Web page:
Marketers are discovering more and more ways they might potentially leverage Twitter to make money, even as the microblogging site appears to be doing its best to ignore - and in some cases, outright discourage them.
In a keynote presentation at the ongoing Web 2.0 Summit conference held in San Francisco, Twitter CEO Evan Williams was adamant that the site remains focused on improving its product and technology - at the expense of developing a monetization path.
Williams even went so far as to dismiss "TweetWords" and "TweetSense," two theoretical products jokingly proposed by Summit co-host and moderator John Battelle that play off Google's product line.
He did give some hope that the site will eventually introduce advertising channels. "I can't tell you exactly what the model is, but there is some way where advertising makes sense for Twitter," Williams said, according to Computerworld. "We like the prospects for Twitter because there is a lot of brand marketing on Twitter today..Businesses of all kinds realize that if they can get people following them on Twitter or get their messages seen on Twitter … it'll drive foot traffic."
This is not the first time Williams has appeared unbothered by the absence of a clear monetization plan. At the annual conference for the Online News Association earlier this month, he similarly told journalists that he feels no pressure to come up with a revenue model for Twitter.
With or Without Twitter
Impatient marketers, however, are not waiting for Twitter to come up with a formal ad program. On Tuesday, in what it is claiming may be the largest offer for a single internet banner ad, marketing company uSocial.net offered Twitter $500,000 to place a banner ad on the site for 24 hours.
"While half-a-million dollars may seem like a large amount to invest in one banner for one day, we believe that the investment will be more than worth it," according to uSocial.net CEO Leon Hill.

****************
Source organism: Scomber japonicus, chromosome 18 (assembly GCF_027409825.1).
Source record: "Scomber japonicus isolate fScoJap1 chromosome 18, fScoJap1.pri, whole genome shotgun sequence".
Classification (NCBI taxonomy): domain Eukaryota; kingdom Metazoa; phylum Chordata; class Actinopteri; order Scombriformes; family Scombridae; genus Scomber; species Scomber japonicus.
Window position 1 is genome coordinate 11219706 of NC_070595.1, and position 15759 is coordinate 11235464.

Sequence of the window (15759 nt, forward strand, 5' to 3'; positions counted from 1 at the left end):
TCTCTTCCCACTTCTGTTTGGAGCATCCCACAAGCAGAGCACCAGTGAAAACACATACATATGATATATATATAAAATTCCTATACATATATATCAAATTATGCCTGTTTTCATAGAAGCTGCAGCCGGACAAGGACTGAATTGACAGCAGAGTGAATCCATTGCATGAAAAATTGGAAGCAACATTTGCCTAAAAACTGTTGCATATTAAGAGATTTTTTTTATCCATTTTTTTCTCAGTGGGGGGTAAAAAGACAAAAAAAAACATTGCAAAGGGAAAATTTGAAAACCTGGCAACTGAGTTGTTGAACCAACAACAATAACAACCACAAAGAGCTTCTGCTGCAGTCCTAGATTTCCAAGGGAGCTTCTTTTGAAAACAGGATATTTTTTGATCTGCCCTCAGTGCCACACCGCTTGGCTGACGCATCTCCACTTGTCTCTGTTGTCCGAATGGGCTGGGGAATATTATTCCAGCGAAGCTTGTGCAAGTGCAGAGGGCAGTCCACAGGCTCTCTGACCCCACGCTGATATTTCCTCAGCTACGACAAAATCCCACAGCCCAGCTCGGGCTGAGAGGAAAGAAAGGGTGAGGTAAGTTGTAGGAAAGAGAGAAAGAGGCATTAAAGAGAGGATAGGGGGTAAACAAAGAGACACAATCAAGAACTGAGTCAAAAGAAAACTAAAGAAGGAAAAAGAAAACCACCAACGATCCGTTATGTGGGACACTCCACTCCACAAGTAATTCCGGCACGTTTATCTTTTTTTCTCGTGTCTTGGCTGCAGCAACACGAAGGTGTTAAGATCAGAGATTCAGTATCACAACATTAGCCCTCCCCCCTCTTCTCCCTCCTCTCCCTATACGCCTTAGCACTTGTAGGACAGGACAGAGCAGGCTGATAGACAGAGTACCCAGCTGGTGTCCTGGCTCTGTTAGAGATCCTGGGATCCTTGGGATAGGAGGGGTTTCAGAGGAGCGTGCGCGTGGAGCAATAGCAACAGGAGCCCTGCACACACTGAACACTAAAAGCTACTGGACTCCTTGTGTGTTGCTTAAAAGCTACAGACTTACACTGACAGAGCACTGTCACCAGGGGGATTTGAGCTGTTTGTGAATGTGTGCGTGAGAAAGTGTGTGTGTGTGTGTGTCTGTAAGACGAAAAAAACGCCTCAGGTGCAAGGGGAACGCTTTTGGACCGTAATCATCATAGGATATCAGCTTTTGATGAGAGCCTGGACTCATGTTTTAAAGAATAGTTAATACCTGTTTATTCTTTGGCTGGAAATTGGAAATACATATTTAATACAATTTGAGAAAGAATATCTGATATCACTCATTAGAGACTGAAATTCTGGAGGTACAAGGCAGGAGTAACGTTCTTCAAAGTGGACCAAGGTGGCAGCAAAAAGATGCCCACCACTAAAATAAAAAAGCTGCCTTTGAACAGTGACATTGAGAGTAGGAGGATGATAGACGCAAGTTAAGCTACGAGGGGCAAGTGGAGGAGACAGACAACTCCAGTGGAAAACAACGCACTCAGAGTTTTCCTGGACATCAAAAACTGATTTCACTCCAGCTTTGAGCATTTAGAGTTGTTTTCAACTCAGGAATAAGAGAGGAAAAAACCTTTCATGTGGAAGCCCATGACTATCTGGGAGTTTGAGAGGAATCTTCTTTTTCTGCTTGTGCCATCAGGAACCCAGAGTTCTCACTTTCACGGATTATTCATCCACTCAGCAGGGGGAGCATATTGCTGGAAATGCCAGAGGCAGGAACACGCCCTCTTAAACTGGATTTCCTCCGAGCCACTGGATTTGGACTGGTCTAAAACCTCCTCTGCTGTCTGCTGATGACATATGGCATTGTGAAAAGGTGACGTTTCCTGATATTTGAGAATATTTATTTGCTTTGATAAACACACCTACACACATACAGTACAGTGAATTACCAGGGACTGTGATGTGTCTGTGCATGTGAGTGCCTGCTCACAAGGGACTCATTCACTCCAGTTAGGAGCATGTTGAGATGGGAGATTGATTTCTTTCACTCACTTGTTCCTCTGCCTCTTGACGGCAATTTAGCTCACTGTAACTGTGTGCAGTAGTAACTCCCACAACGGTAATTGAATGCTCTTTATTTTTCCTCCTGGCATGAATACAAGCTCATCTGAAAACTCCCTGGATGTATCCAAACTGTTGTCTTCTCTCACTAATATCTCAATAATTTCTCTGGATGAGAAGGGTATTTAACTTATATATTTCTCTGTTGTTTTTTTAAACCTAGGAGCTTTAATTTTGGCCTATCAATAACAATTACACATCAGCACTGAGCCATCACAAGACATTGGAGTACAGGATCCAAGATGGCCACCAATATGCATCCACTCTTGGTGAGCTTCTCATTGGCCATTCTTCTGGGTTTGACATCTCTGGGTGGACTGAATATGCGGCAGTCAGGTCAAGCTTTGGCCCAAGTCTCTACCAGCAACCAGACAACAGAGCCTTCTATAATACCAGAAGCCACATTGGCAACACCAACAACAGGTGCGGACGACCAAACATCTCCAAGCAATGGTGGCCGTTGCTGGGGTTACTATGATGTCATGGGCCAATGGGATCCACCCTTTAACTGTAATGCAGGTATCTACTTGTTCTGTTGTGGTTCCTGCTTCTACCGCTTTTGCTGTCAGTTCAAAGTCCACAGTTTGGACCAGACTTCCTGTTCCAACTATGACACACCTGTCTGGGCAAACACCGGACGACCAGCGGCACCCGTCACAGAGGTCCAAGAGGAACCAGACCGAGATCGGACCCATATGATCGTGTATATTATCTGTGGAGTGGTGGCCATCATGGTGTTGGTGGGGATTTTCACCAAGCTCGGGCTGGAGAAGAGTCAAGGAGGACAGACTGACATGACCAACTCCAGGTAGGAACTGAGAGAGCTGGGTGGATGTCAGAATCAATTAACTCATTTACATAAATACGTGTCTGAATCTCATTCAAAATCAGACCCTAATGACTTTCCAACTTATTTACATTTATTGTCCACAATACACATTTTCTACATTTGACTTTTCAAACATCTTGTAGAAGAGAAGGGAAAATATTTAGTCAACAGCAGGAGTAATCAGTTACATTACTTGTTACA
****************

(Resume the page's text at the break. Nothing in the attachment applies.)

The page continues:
From Start-ups to Software Providers
Less splashy monetization possibilities also are being offered by a range of companies - from start-up ad platforms to e-mail marketing software providers to marketers themselves. The Service Employees International Union, for example, recently introduced an ad that contains canned text that Twitter users can post to their stream in order to drive interest in a cause. "This one's for a union, sure, but who wouldn't want to tweet about some delicious McDonald's fries?" according to AppScout.
Other examples of how organizations are seeking to integrate Twitter into online marketing:
- ExactTarget recently introduced developed a tool that allows users to integrate their e-mail marketing content with Twitter.
- Ad.ly is an in-stream advertising platform that enables Twitter publishers to make money from the content they produce by sending one Tweet every other day from advertisers that they approve. The publishers are able to set the price they want advertisers to pay and can optionally donate part or all of their earnings to charity. Essentially the publisher - most likely a celebrity - "gets a lot of cash in return for a couple of messages that are under 140 characters, and Ad.ly takes its cut," according to TechCrunch. Much depends on the ultimate success of this model - "including whether celebrities keep signing up and using the service and if Ad.ly will be able to pay their promised dues." One positive sign for Ad.ly is that GRP Partners has just closed a $500,000 seed round for the site and may lead or join follow-up VC financing rounds if the startup keeps performing well.
- Assetize.com is selling ads next to high-volume tweeters. Assetize.com's experiences with Twitter, however, show that Twitter will fend off advertising initiatives that it feels are inappropriate, according to The Globe and Mail. Founder Saif Ajani said the initial concept was to essentially run an auction house for Twitter accounts. But shortly after the service launched, Twitter asked it be shut down. "Twitter wasn't happy about it," Ajani said. Assetize has just relaunched with its new model - and has yet to hear from the micro-blogging site. "The fact that Twitter hasn't opposed it is a great sign," he added.